Still waiting to see if the 103-year-old lady is Carson’s oldest, but meanwhile another reader wrote me. Rich Dunn, who is responding to my article about the high cost of health care, wrote:
“I’m 67 and cost Medicare almost nothing. Why? Because I have nothing wrong with me. And that’s no accident. I eat a diet free of nutritional deficiencies, as recommended by Bruce Ames, an 85-year-old Emeritus Professor of Biochemistry and Molecular Biology at UC Berkeley. A 1998 National Medal of Science winner, Prof. Ames still works full time as senior scientist at a laboratory in Oakland where he conducts research into the triage theory of aging.
“What is triage theory? It’s a whole new approach to preventing the so-called “diseases of aging” through consumption of essential levels of nutrition.
“His research is aimed at determining those higher RDA’s with greater precision, but I can tell you this much from personal experience: He’s right. It works. And once triage theory becomes the dominant health care paradigm in this country, we’ll be able to put most of that $3 trillion we currently spend on drugs and doctors to much more productive use.”
I looked up Bruce Ames on the Internet and found that he is a prize-winning scientist and developer of a test that has become a medical standard. Less about his diet, but Dunn, has some points that Ames, who is 85, confirms.
Mile High Jazz Band for seniors
Every Tuesday the Mile High Jazz Band sits in at Comma Coffee. Led by David Bugli — who also conducts the Carson Symphony — at the piano the monthly performances draw a lot of seniors who remember the Big Band music of their young days.
On Veterans Day, the MHJB saluted vets with such as “In the Mood” and “American Patrol.” Next performance is at 7:30 p.m. Dec. 9. Cost is $5 and free for those 18 and younger. Great place and time to remember old days.
Second thoughts on aging
Readers of The New Yorker will recognize the byline of Atul Gawande, who writes on medical issues. His new book, “Being Mortal: Medicine and What Matters in the End,” questions the way medical science has been treating older persons’ medical problems.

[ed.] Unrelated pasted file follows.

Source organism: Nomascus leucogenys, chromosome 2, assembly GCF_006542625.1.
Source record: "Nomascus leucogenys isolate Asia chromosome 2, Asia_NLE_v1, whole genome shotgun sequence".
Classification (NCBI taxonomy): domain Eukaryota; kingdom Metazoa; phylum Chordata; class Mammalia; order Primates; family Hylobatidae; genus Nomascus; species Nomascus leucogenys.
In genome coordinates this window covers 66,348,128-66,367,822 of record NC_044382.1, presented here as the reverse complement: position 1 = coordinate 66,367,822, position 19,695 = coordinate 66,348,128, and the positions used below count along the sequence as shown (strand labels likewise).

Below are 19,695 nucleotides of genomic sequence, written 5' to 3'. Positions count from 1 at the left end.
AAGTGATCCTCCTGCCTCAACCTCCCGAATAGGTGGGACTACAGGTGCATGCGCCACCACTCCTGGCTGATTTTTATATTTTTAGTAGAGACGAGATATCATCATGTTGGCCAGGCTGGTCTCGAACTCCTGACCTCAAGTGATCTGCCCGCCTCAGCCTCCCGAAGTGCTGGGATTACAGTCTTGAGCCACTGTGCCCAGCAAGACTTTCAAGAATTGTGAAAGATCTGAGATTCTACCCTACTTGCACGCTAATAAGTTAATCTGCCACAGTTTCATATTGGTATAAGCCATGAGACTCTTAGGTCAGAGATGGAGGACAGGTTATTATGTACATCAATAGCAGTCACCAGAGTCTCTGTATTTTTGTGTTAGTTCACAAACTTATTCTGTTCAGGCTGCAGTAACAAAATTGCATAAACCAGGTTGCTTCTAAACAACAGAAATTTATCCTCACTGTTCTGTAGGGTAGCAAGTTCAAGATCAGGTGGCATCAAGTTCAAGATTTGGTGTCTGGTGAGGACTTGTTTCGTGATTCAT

He writes the medical profession has been wrong in ensuring health and survival rather then “enable well being.”
We need to reckon with the actuality of the body’s decline and adapt to that.
If you can’t find the book, look up the Sunday New York Times Nov. 9 online. The full review may bring about some changes.
Reminder about legal wills
John Grisham was written some 28 novels, most about lawyers and the laws that govern us (most of the time). “Sycamore Row” is the story of a man planning his estate after he commits suicide. He writes a holographic (hand written, without notary help or lawyer instruction) will and hires Jake to enforce the will. There’s $20 million or more at stake, and most of that goes to his housekeeper of three years.
The family sues and lawyers gather like hyenas to get a cut of the pie while Jake defends the will.
This is a brutal condemnation of the legal fraternity, rich with details about the legal buzzards swooping in for the kill.
It’s also a pointed reminder to seniors about making a good, solid lawyer advised last will and testament. Unless an estate is wealth, most wills are never contested. But when the estate has some real wealth, seniors should make a solid will that will stand up if they want their estate to go to whom or what they desire.
Incidentally, “Sycamore Row” is a good read although it runs to more the 600 pages. It’s also a sequel to an earlier Grisham work. But it’s enough to scare the reader off lawyers of any kind.
And yes, the holographic will stands up to a multi-lawyer challenge. But don’t rush to get out the ballpoint pens.
Replacing your laptop
Latest electronic marvel is the laptop that also serves as a detachable tablet. I’ve tried a couple of them raining in price from $300 to more than a thousand. Not for me at this stage of development and maybe not for you. More on this next week.
Sam Bauman writes about senior issues for the Nevada Appeal.